Part of our family history as Catholics are the Jewish festivals. We don’t observe them today, but the are part of our long-term heritage. The Jewish festivals pointed backward to important events in salvation history and forward to their fulfillment in the Lord’s life and mission.
Purim began yesterday and ends today, 10 March, at sunset.
What is Purim?
Purim celebrates how God, through Esther and her adoptive father Mordechai, saved the Jewish people from the hateful Hamman and the King during the Persian captivity. Purim is not one of those major festivals like Passover or Tabernacles, but it was a time of rejoicing, annually celebrated with traditions.
One of the customs of Purim is to read or sing the whole Book of Esther, which is called “the whole megillah (megillat – scroll)”. Now you know where that phrase comes from. There are several “megillah books”, but Esther is probably the most associated with the word.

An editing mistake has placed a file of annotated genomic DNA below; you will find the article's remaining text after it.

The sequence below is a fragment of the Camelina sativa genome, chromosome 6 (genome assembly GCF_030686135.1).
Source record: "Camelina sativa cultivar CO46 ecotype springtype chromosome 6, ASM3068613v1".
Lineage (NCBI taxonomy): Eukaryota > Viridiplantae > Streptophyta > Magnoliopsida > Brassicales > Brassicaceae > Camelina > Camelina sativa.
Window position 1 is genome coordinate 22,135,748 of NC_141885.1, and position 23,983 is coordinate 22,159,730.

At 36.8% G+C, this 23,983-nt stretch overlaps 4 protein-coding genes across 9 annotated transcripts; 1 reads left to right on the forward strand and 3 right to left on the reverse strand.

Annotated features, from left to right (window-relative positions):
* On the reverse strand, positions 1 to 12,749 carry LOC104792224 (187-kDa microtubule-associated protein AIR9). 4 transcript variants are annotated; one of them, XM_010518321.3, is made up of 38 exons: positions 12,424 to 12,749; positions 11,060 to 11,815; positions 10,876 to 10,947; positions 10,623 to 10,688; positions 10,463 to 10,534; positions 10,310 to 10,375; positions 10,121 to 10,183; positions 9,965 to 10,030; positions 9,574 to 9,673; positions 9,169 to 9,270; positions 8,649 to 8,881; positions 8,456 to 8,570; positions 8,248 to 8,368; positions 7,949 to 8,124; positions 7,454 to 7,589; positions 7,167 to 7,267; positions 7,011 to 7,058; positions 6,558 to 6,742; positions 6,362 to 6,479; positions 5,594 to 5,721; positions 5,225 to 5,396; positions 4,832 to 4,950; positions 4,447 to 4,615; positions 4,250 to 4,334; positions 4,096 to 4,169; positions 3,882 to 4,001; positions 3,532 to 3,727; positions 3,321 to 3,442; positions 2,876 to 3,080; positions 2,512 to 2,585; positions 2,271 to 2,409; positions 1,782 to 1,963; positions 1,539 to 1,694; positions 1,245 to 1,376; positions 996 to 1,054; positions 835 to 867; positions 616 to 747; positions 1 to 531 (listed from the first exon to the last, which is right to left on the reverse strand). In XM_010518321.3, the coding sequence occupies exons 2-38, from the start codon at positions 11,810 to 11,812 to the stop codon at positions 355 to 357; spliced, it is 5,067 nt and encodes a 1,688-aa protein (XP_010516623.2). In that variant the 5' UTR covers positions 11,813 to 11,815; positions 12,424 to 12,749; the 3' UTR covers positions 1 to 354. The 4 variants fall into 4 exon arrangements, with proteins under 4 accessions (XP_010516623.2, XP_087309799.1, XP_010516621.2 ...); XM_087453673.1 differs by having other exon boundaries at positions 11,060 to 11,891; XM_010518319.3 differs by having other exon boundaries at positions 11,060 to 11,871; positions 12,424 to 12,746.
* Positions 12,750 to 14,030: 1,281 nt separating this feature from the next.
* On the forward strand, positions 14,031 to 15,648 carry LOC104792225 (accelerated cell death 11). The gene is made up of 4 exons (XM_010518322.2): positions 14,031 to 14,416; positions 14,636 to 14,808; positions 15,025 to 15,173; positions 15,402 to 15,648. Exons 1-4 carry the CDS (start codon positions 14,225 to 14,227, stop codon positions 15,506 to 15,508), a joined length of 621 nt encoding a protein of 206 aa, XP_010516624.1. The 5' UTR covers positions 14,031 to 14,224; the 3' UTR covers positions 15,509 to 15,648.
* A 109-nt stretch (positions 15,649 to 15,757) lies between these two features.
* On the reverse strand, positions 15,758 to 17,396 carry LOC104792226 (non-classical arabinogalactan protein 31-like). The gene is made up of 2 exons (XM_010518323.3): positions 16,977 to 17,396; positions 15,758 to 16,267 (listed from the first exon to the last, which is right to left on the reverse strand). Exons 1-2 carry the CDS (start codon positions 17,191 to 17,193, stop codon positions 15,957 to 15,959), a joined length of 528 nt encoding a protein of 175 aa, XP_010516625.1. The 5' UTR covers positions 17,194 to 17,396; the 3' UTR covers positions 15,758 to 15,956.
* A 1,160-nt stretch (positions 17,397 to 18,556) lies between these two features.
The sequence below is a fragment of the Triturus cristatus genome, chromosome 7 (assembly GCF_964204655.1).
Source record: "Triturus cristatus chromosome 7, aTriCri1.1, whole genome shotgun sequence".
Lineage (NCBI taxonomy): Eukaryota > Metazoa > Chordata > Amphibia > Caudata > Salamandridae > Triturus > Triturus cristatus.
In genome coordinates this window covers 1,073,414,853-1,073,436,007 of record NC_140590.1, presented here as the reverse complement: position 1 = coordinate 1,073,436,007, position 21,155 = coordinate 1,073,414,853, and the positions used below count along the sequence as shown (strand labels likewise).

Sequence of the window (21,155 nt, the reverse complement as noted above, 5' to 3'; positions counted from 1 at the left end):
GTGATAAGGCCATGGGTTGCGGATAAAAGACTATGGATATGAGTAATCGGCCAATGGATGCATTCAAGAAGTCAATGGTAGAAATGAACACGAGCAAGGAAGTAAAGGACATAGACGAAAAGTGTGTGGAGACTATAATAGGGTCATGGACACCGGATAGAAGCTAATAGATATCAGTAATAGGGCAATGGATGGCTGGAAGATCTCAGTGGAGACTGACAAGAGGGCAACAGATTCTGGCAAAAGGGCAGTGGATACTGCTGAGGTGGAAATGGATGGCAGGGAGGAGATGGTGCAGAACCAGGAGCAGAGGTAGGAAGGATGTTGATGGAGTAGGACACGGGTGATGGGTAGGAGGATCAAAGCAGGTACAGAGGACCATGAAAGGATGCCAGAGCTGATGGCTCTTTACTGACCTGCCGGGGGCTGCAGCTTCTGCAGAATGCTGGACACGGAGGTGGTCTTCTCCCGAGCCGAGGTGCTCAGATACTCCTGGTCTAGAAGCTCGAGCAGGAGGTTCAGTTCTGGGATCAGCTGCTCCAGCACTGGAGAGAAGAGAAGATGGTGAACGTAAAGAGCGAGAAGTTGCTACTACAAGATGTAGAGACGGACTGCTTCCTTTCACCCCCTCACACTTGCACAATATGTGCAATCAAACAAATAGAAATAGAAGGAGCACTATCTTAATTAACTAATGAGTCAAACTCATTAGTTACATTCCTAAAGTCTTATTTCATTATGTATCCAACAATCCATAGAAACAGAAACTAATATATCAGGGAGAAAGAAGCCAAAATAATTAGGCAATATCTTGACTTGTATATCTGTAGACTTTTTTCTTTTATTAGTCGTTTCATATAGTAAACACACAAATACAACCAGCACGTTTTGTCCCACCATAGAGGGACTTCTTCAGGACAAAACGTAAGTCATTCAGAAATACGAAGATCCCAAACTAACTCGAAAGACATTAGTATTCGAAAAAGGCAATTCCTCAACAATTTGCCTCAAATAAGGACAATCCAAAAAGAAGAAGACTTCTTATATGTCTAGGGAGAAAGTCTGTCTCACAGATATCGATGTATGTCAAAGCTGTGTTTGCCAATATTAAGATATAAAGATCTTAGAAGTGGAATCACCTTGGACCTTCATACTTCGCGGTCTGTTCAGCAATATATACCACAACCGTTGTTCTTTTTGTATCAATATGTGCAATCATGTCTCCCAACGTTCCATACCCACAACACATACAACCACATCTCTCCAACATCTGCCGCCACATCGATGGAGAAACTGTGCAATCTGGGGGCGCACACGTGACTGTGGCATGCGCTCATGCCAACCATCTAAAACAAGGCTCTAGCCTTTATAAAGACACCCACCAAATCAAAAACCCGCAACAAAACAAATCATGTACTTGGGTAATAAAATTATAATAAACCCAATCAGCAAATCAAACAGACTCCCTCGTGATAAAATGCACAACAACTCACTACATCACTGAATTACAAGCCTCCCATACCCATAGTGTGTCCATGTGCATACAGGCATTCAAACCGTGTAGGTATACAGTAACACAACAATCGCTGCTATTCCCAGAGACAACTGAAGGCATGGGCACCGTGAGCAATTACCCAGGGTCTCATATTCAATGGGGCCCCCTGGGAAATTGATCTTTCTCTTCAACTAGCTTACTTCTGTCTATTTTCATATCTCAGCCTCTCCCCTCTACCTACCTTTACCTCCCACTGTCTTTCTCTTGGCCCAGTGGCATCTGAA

During the singing of the whole megillah, when the name of the evil Hamman is pronounced, the people often shout and make noise with noisemakers to blot out his name, a kind of damnatio memoriae. There are some interesting Youtube videos of the singing of Esther that have this blotting out of “Hamman”. For example, HERE, at synagogue in Tampa, they really get into it. Check out about 1:30.
By the way, don’t be puzzled by the seemingly cheerful raucous music that introduce some of these Megillah Esther videos. Purim is a time of serious partying. There is a lot of dressing up in costumes and feasting.
Here is a singing of Esther from the Synagogue in Rome (Hebrew with an Italian accent). Chapter 3 starts at 12:35 or so and right after is a mention of the hated Hamman.
It is probable that when the Lord went up to Jerusalem for a “feast of the Jews” in John 5, and when he healed a man at the Pool of Bethesda, it was Purim.
BTW… you might review the dialogue of the Lord with the man who was for so long by that pool. Given that this pool was outside the walls, where no one dwelt, and the man in theory couldn’t get around on his own, and therefore had to be brought there daily, the Lord’s question: “Do you want to be healed?” takes on a new quality.